An Analysis Of Vasari's Lives Of The Artists

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The second claim to be tested against the lives of Raphael, Titian, and Michelangelo is that of the stylistic imitation of artists. Cole expresses that artists were encouraged to copy and learn from the work of master’s in a chosen field. To the Renaissance artist, Cole asserts, it was an important part of learning the trade. By copying and imitating great artists, Renaissance artists felt their work could be improved upon (Cole 32). Vasari’s Lives of the Artists provides records of the training of each artist in question which will help verify or disprove this claim. The training of Raphael under his first master provides great veracity to Cole’s claim. Raphael trained under Pietro Perugino (1446/52-1523) as a boy and became incredibly skilled…show more content…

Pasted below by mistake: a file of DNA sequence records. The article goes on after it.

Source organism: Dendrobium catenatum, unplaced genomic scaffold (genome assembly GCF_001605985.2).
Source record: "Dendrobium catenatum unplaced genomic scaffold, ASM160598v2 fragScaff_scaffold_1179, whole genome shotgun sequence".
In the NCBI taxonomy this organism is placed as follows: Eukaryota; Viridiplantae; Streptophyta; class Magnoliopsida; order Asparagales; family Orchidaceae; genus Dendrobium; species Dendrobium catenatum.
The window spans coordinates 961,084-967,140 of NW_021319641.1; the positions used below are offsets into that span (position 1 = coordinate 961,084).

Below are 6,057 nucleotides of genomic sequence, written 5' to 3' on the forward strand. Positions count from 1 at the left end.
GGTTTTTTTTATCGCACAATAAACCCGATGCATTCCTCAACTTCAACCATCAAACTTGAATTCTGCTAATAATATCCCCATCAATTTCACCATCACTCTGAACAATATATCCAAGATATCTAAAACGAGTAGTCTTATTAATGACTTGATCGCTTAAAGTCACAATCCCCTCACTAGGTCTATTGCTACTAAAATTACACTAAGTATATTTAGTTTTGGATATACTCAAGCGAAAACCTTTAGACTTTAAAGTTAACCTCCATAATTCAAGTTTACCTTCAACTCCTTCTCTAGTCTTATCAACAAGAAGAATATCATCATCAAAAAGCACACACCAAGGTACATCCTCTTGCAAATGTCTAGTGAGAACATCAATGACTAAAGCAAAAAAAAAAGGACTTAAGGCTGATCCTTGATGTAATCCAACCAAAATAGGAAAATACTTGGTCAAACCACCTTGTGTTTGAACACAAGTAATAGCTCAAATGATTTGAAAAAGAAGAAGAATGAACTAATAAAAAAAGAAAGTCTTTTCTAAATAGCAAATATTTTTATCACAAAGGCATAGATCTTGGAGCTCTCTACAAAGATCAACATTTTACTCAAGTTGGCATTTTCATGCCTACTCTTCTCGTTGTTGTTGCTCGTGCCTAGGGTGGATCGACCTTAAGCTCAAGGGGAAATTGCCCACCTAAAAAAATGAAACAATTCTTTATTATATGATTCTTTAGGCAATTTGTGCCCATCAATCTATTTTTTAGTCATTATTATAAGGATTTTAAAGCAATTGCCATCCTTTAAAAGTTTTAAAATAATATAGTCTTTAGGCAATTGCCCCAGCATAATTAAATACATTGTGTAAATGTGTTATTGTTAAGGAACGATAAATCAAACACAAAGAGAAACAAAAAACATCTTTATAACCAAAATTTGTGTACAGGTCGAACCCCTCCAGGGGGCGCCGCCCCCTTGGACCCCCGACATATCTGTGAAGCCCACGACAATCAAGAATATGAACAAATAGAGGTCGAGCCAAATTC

One of the first events covered by Vasari in Michelangelo’s life shows Michelangelo imitating his master and immediately surpassing his skill. While observing his master painting a ceiling, a young Michelangelo began to sketch what he observed. When his master finished and came down to see what he had done Vasari reports that the master exclaimed, “This boy knows more about it than I do” (Vasari 418). What Vasari reports greatly lends support to the idea that during the time copying was seen in a much more favorable light. Vasari not only covers the event in a favorable light for Michelangelo, but also gives evidence that others during the time also shared this viewpoint. Another act of imitation by Michelangelo that Vasari recorded was during his first years as a student. According to Vasari, while observing another apprentice copying his master’s work, Michelangelo noticed errors and corrected it (Vasari 417). This event both reinforced the idea that Michelangelo acquired much of his style through imitation and the fact that this imitation was a widespread practice as seen through the other apprentice. A final note on Michelangelo’s teachings was made on his schooling with Lorenzo de’ Medici (1449-92). During his time with Lorenzo, Michelangelo studied the art of sculpture and worked to refine his skills. One of the sculptors Lorenzo had working for him was Pietro Torregiani (1472-1528) who worked in the garden where Michelangelo could observe him. Vasari writes that Michelangelo upon seeing Torregiani’s work decided to imitate it and created such a close imitation that Lorenzo was greatly impressed and focused on sculpting with him (Vasari 419). Lorenzo was not appalled at his apprentices copying of another work’s, but rather he was impressed and saw it as a sign of greatness to
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